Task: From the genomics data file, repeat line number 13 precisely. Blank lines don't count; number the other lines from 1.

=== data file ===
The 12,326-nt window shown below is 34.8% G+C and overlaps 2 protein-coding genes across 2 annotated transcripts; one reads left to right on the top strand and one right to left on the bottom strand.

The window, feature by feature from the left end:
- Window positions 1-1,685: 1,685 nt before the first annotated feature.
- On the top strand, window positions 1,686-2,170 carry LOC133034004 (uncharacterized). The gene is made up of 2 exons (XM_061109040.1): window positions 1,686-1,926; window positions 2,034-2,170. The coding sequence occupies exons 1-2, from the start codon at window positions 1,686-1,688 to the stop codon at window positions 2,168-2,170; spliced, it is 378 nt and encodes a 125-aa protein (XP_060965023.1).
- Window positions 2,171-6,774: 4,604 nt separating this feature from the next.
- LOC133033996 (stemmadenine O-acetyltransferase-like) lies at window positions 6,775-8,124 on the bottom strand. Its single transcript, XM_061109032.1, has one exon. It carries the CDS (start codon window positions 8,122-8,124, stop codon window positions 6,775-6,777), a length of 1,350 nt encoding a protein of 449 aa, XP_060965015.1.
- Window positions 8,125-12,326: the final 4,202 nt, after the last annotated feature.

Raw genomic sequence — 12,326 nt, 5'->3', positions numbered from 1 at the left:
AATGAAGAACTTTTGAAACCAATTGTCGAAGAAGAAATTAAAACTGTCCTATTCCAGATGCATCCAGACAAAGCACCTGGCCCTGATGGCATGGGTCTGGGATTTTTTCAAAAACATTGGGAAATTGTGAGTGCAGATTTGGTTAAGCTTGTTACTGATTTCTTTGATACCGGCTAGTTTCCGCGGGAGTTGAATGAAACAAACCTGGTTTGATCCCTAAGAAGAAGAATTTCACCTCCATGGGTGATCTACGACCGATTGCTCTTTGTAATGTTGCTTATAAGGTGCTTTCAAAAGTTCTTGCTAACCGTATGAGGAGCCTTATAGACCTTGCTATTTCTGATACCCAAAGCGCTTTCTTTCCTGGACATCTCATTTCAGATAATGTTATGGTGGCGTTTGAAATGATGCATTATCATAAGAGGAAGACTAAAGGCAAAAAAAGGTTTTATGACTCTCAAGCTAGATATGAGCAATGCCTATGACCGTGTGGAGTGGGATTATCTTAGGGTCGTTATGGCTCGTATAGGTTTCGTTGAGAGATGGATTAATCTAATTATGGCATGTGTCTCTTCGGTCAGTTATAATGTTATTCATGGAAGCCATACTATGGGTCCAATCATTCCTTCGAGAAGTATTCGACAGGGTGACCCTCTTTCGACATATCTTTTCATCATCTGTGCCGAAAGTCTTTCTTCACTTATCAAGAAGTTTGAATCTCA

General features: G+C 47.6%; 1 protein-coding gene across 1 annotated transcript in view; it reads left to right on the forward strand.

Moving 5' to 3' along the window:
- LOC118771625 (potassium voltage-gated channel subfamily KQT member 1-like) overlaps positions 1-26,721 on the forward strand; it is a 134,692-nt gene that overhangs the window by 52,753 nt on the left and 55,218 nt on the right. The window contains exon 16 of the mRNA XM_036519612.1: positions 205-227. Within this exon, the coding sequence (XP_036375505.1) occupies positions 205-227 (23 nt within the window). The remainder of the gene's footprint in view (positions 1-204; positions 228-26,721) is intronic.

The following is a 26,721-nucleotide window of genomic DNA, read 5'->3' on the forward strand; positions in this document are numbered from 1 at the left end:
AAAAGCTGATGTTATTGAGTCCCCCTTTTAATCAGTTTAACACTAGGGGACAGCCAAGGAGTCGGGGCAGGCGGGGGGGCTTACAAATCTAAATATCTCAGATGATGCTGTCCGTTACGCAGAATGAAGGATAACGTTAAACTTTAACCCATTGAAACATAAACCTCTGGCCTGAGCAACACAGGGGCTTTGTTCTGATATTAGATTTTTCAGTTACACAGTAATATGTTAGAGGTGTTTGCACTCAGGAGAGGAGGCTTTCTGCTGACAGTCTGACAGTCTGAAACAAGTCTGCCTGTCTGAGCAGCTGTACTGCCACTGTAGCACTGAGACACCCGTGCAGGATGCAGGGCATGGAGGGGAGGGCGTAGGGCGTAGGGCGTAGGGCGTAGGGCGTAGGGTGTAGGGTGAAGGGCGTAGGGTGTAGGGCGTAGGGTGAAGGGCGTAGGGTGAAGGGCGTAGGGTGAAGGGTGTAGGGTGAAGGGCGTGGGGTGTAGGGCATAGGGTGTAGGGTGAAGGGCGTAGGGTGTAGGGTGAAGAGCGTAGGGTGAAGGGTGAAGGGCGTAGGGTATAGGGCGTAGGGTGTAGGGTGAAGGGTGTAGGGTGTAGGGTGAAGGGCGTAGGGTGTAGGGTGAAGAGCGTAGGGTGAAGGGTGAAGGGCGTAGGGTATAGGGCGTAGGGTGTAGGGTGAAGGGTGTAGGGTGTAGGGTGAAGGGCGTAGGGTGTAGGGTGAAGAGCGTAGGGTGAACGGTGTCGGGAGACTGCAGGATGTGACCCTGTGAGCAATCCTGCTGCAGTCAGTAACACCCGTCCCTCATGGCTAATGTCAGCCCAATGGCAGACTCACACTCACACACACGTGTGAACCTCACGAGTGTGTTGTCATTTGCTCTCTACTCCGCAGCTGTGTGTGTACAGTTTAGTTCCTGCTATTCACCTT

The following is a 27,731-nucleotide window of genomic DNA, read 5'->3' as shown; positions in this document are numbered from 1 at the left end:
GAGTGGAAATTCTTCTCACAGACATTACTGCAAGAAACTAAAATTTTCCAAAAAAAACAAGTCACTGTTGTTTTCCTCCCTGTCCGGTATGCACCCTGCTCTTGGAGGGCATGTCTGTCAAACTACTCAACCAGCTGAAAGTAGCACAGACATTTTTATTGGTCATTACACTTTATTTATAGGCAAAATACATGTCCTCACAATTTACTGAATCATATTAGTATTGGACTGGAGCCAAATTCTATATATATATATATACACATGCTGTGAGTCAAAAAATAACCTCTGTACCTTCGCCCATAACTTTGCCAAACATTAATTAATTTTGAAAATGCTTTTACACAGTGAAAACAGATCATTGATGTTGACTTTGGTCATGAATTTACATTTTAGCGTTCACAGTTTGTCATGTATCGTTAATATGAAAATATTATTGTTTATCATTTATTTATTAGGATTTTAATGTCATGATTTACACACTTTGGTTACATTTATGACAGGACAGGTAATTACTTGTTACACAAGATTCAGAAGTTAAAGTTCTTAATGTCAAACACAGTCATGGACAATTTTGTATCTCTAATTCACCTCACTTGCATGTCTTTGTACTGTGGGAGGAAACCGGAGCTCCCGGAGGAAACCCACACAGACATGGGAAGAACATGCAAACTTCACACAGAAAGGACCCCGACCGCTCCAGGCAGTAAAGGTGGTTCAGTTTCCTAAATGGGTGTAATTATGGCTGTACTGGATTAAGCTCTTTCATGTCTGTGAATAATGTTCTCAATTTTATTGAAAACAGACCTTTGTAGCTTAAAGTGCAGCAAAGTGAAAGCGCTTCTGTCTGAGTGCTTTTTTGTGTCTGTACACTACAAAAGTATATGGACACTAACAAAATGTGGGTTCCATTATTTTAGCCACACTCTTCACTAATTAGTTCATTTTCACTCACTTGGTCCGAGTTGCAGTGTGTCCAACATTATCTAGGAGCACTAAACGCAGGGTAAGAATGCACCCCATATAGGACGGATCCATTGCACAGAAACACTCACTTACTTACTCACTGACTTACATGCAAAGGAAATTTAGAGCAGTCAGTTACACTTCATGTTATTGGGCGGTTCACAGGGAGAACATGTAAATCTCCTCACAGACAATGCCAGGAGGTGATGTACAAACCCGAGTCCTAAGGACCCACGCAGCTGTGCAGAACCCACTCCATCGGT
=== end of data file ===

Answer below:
The following is a 26,721-nucleotide window of genomic DNA, read 5'->3' on the forward strand; positions in this document are numbered from 1 at the left end: